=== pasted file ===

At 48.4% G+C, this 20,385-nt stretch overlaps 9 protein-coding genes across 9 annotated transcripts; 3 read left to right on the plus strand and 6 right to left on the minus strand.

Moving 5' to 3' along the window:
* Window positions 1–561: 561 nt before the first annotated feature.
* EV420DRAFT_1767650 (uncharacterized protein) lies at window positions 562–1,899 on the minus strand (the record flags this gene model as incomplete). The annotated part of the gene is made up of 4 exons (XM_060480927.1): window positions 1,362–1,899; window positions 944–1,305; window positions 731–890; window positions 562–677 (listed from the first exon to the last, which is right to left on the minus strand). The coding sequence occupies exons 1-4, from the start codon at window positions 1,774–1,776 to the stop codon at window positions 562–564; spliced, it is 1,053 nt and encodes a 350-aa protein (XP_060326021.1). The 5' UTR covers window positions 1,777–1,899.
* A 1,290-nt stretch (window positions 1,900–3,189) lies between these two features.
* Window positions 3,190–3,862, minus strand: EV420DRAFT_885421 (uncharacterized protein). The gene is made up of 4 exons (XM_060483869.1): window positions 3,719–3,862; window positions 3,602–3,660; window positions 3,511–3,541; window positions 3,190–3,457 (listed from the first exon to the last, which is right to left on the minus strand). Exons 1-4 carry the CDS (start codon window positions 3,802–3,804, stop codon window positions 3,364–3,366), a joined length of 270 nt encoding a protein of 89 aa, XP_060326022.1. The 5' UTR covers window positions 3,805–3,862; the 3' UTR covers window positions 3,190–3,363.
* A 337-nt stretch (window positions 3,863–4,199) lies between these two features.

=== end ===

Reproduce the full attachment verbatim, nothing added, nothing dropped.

At 48.4% G+C, this 20,385-nt stretch overlaps 9 protein-coding genes across 9 annotated transcripts; 3 read left to right on the plus strand and 6 right to left on the minus strand.

Moving 5' to 3' along the window:
* Window positions 1–561: 561 nt before the first annotated feature.
* EV420DRAFT_1767650 (uncharacterized protein) lies at window positions 562–1,899 on the minus strand (the record flags this gene model as incomplete). The annotated part of the gene is made up of 4 exons (XM_060480927.1): window positions 1,362–1,899; window positions 944–1,305; window positions 731–890; window positions 562–677 (listed from the first exon to the last, which is right to left on the minus strand). The coding sequence occupies exons 1-4, from the start codon at window positions 1,774–1,776 to the stop codon at window positions 562–564; spliced, it is 1,053 nt and encodes a 350-aa protein (XP_060326021.1). The 5' UTR covers window positions 1,777–1,899.
* A 1,290-nt stretch (window positions 1,900–3,189) lies between these two features.
* Window positions 3,190–3,862, minus strand: EV420DRAFT_885421 (uncharacterized protein). The gene is made up of 4 exons (XM_060483869.1): window positions 3,719–3,862; window positions 3,602–3,660; window positions 3,511–3,541; window positions 3,190–3,457 (listed from the first exon to the last, which is right to left on the minus strand). Exons 1-4 carry the CDS (start codon window positions 3,802–3,804, stop codon window positions 3,364–3,366), a joined length of 270 nt encoding a protein of 89 aa, XP_060326022.1. The 5' UTR covers window positions 3,805–3,862; the 3' UTR covers window positions 3,190–3,363.
* A 337-nt stretch (window positions 3,863–4,199) lies between these two features.